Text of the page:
Russian Polina Tsurskaya was third, followed by American Mirai Nagasu. Nagasu boosted her resume for Olympic consideration with the highest Grand Prix score by a U.S. woman this season.

U.S. bronze medalist Mariah Bell was ninth after she placed sixth at her previous Grand Prix. Neither Nagasu nor Bell qualified for the Grand Prix Final.

Also Saturday, Chinese Sui Wenjing and Han Cong won their second Grand Prix in as many weeks. The world champions prevailed by a comfortable 11.79 over Russians Ksenia Stolbova and Fedor Klimov.

Alexa Scimeca Knierim and Christopher Knierim, the favorites to grab the one U.S. Olympic pairs spot, finished fifth with a score 11.11 points better than any other Americans this season.

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MORE: U.S. Olympic figure skating picture at Grand Prix midpoint

NHK Trophy Results
Men

1. Sergey Voronov (RUS) — 271.12
2. Adam Rippon (USA) — 261.99
3. Alexei Bychenko (ISR) — 252.07
4. Jason Brown (USA) — 245.95

Women
1. Yevgenia Medvedeva (RUS) — 224.39
2. Carolina Kostner (ITA) — 212.24
3. Polina Tsurskaya (RUS) — 210.19
4. Mirai Nagasu (USA) — 194.46
9. Mariah Bell (USA) — 166.04

Pairs
1. Sui Wenjing/Han Cong (CHN) — 234.53
2. Ksenia Stolbova/Fedor Klimov (RUS) — 222.74
3. Kristina Astakhova/Alexei Rogonov (RUS) — 203.64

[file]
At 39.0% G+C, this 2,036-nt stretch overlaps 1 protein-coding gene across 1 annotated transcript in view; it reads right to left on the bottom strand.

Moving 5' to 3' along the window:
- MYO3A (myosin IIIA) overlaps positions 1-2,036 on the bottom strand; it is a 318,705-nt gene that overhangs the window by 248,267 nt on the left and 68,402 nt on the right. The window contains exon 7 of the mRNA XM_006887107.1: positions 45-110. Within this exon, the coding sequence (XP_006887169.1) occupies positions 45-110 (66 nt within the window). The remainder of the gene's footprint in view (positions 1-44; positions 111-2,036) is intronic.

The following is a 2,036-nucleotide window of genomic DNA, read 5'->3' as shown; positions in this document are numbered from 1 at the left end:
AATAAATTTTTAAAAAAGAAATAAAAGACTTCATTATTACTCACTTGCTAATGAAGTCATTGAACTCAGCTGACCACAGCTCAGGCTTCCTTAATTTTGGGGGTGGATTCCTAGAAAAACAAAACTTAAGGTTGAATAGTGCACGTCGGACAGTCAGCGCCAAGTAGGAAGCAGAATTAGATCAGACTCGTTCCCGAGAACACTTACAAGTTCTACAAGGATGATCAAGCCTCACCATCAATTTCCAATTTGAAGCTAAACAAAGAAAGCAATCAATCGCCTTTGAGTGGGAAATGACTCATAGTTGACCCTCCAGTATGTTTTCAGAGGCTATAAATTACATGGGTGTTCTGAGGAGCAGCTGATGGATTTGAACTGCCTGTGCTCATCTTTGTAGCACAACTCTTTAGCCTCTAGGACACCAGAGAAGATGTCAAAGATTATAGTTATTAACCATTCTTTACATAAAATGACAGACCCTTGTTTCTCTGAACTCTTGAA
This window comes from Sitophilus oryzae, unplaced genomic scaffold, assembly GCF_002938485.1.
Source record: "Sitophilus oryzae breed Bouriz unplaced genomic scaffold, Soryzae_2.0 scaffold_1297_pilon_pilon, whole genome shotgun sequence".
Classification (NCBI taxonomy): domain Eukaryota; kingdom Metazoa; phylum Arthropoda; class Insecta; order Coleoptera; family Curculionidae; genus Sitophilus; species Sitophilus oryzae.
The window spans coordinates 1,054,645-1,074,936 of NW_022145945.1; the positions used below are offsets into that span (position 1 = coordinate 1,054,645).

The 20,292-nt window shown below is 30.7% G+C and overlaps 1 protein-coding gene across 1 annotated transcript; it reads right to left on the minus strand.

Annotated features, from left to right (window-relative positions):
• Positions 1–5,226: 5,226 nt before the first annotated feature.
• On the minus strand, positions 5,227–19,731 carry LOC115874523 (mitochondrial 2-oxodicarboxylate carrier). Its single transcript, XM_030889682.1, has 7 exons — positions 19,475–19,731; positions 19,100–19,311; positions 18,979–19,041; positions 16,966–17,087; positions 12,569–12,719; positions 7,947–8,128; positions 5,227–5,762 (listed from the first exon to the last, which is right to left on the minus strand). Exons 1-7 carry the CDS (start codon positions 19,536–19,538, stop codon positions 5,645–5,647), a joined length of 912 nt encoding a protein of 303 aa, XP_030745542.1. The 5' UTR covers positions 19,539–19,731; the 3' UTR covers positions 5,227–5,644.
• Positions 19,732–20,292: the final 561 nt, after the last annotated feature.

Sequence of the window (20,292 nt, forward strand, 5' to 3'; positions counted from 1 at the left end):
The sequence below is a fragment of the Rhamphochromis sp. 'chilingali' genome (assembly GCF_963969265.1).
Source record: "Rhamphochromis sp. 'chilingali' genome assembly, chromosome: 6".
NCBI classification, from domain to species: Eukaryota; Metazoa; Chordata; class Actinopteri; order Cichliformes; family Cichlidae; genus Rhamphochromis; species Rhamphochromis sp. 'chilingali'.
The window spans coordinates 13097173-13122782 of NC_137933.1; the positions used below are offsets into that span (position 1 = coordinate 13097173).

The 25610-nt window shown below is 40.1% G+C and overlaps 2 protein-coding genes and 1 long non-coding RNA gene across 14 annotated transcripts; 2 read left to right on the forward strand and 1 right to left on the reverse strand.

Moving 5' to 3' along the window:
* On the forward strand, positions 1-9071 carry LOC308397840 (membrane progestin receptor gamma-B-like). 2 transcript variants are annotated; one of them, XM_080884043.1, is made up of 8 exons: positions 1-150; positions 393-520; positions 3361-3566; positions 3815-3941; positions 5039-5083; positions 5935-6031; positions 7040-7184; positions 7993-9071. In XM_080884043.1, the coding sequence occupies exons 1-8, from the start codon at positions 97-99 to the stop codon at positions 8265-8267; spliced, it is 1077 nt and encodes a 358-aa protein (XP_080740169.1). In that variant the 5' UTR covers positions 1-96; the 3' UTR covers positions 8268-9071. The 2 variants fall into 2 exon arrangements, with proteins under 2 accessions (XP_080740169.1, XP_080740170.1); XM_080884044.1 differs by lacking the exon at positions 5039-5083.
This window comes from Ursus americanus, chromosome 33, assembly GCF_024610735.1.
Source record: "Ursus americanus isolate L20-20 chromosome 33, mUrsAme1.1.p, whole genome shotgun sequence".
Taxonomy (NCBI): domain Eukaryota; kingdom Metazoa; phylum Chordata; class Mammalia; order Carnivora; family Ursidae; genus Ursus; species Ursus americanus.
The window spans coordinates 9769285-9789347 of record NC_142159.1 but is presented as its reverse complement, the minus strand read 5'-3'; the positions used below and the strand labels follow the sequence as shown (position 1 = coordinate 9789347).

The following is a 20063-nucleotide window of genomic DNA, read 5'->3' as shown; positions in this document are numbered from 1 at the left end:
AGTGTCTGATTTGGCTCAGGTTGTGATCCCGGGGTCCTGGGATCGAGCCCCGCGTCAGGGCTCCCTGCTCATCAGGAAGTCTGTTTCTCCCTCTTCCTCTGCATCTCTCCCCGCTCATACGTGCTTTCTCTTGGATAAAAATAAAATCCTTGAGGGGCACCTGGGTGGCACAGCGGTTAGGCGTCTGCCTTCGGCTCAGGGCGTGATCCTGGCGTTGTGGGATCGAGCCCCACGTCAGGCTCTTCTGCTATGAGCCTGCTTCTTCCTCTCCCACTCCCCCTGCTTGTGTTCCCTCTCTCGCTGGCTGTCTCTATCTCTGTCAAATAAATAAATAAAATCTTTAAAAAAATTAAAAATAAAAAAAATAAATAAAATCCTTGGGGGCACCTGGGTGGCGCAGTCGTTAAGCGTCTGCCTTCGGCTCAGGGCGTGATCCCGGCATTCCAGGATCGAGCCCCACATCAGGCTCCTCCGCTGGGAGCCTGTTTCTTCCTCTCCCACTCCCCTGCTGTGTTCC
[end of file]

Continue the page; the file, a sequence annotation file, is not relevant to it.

5. Alexa Scimeca Knierim/Christopher Knierim (USA) — 192.51

Russians top NHK Trophy short program (video)

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Yevgenia Medvedeva is once again ahead at a Grand Prix event, but she’s not the only Russian leader.

Medvedeva and Sergey Voronov topped Friday’s short programs at NHK Trophy in Osaka, Japan, the fourth of six Grand Prix events this fall.

Medvedeva, the two-time world champion undefeated for two years, had her typical clean program will all of her jumps in the second half for a 10 percent bonus.

She tallied 79.99 points. Medvedeva is the only female skater to break 80 under the 13-year-old scoring system.

The overwhelming PyeongChang favorite goes into Saturday’s free skate with a 5.42-point lead over Olympic bronze medalist Carolina Kostner of Italy.

NHK: Broadcast Schedule | Scores

Kostner, 30, is in great position to become the oldest singles skater to qualify for December’s Grand Prix Final, breaking American Todd Eldredge‘s record from 2001.

Americans Mirai Nagasu and Mariah Bell are fifth and ninth, respectively, in what could be their final competition before the U.S. Championships in January.

Nagasu landed a fully rotated triple Axel but was given a negative grade-of-execution score. She under-rotated two other jumps.